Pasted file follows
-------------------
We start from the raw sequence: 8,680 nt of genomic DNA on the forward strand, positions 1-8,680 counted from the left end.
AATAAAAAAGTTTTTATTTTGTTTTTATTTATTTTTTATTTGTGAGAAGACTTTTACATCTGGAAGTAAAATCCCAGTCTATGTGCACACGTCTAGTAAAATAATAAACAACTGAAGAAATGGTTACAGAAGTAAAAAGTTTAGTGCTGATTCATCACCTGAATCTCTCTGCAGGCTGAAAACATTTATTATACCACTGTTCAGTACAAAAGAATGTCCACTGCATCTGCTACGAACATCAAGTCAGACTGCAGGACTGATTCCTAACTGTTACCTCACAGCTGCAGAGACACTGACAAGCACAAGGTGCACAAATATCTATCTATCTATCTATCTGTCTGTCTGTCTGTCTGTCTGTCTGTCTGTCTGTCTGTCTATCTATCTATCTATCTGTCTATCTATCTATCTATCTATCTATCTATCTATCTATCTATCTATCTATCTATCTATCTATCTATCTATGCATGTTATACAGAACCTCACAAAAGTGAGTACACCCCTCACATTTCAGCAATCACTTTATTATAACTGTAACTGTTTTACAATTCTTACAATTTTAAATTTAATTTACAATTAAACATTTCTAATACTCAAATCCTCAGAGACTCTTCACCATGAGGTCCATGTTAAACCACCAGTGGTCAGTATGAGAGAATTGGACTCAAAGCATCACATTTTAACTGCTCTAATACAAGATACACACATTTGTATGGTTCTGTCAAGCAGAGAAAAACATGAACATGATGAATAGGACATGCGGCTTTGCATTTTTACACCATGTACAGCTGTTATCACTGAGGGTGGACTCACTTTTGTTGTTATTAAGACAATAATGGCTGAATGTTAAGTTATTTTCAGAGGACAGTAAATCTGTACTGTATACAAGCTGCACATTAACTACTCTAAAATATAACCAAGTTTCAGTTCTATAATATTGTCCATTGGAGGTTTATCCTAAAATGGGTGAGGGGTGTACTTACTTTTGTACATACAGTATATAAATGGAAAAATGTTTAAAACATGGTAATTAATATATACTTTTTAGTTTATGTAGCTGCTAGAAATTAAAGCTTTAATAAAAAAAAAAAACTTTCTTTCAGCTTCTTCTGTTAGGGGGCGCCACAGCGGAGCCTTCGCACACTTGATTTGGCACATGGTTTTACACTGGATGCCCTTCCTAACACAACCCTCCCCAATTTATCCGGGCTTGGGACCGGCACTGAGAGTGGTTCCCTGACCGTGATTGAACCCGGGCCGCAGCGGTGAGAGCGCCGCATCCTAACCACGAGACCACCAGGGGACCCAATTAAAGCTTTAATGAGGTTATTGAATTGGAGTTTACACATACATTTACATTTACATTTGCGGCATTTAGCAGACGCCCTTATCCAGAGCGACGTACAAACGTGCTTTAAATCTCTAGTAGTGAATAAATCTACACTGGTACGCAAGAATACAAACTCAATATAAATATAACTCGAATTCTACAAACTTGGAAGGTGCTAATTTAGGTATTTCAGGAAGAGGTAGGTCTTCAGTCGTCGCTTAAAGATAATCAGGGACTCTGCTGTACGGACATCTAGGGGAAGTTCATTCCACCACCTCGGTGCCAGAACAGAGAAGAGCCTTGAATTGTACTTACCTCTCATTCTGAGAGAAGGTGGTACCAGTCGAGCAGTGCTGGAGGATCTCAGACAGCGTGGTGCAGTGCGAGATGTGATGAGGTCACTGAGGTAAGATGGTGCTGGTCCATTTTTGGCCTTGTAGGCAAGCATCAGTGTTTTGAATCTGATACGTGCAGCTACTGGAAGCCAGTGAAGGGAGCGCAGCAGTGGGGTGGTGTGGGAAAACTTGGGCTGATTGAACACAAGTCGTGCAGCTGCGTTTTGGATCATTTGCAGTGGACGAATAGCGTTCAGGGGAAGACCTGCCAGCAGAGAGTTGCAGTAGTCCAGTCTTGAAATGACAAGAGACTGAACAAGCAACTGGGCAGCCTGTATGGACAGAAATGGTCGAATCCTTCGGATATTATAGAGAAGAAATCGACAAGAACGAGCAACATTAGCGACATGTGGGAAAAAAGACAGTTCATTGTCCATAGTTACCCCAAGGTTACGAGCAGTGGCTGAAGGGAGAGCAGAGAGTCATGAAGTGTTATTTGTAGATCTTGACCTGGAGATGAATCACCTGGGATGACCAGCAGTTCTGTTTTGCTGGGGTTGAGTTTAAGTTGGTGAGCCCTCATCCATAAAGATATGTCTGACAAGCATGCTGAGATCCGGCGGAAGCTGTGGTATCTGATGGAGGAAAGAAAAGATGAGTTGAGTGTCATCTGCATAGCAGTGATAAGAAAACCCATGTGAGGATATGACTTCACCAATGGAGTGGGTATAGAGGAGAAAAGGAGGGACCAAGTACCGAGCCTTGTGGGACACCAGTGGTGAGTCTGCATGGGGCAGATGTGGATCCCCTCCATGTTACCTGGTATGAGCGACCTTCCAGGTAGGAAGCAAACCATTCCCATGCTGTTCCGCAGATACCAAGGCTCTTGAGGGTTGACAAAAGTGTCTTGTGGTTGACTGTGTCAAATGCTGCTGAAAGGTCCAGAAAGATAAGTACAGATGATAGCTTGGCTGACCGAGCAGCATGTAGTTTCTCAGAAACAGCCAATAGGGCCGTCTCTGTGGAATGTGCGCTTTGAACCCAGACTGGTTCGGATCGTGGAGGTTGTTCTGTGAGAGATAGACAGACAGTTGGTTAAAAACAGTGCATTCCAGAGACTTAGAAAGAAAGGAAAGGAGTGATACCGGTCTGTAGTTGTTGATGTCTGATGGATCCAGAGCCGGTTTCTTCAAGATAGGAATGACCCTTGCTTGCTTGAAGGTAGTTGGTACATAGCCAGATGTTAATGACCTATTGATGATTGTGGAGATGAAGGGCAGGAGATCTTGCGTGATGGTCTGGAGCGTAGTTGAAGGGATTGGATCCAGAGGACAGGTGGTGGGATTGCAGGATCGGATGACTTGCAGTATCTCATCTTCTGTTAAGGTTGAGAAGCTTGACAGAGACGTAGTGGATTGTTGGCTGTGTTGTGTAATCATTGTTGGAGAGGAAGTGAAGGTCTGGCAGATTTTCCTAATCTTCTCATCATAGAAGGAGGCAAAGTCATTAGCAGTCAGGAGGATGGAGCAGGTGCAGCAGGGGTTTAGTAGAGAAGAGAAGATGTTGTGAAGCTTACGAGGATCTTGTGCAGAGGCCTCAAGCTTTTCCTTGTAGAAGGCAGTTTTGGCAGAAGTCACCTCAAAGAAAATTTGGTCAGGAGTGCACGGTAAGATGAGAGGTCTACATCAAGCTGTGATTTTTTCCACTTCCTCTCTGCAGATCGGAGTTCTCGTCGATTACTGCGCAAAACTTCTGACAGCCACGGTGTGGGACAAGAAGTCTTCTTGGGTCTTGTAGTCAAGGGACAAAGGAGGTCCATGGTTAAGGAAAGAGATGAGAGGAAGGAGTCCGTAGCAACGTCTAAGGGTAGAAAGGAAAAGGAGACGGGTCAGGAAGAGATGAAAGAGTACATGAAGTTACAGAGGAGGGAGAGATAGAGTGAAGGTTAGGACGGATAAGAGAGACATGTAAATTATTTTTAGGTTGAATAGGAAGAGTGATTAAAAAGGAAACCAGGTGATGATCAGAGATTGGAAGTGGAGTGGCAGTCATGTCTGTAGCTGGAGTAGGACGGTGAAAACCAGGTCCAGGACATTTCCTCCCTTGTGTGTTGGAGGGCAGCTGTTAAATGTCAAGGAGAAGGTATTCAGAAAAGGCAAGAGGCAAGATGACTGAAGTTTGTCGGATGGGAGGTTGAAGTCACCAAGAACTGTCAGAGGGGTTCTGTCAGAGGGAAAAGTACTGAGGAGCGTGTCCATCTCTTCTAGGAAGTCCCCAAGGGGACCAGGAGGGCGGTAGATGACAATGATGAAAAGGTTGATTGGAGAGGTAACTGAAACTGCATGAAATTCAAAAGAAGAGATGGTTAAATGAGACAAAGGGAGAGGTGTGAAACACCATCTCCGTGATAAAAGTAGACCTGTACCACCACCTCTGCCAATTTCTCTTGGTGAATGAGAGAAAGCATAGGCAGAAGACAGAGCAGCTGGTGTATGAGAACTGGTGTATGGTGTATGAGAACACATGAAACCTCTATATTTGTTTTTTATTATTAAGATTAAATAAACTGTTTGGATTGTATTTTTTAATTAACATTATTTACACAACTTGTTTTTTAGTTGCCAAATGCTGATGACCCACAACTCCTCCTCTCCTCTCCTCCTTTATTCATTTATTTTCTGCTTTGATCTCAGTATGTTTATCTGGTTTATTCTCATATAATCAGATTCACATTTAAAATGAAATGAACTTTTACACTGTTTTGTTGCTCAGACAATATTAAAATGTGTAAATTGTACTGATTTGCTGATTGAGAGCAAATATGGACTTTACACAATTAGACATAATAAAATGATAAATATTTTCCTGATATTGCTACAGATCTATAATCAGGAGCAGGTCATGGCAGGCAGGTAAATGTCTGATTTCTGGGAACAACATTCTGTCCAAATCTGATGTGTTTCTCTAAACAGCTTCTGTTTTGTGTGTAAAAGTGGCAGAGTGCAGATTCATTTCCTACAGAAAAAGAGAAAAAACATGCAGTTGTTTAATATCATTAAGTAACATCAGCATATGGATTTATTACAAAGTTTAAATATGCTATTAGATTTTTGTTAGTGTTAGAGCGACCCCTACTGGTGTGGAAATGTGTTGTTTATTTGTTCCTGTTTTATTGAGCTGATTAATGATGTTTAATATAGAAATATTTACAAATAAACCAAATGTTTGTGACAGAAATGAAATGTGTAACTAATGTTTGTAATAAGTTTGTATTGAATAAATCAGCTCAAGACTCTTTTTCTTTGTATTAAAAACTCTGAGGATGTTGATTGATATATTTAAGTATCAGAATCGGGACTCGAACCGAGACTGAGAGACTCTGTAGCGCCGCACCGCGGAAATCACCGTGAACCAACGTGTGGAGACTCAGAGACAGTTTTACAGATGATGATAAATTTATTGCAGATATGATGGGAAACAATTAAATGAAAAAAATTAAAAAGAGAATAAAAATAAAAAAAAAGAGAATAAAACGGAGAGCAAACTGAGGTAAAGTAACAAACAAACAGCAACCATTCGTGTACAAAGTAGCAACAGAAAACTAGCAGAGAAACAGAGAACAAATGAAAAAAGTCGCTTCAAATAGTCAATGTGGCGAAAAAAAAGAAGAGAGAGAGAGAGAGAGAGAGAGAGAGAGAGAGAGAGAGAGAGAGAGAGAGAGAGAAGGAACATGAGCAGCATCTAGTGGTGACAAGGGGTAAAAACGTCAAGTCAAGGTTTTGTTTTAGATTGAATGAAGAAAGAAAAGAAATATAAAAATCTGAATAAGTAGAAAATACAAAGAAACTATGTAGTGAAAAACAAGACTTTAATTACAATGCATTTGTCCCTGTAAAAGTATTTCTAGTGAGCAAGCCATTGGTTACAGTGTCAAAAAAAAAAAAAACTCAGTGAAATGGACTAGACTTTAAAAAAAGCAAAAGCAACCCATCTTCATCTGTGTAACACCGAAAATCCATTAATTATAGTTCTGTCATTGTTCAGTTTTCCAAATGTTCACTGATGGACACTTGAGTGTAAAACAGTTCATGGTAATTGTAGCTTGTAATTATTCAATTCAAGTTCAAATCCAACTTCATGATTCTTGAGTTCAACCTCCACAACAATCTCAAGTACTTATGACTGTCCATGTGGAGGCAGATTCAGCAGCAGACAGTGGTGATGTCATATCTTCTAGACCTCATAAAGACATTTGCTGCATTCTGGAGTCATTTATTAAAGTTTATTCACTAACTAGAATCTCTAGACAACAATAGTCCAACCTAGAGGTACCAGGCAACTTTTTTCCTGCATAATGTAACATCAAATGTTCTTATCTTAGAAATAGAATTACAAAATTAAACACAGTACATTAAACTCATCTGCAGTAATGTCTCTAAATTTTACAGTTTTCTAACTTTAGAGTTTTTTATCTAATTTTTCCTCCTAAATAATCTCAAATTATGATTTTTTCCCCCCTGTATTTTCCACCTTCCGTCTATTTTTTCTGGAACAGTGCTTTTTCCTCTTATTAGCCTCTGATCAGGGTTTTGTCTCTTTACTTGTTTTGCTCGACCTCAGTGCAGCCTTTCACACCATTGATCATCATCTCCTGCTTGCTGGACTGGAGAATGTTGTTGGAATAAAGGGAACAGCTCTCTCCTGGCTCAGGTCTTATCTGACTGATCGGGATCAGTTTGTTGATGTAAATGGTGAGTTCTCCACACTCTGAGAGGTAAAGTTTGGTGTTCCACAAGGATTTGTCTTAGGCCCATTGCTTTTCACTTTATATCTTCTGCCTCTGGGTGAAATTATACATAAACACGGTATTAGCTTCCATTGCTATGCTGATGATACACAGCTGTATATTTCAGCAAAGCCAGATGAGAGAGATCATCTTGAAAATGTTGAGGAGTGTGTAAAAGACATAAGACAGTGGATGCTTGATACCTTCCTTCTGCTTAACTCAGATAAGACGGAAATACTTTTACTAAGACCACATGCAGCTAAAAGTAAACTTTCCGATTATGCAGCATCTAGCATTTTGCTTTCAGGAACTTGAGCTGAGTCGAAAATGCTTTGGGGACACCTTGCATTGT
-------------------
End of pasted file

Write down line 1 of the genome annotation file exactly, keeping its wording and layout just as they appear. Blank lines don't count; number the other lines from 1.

We start from the raw sequence: 8,680 nt of genomic DNA on the forward strand, positions 1-8,680 counted from the left end.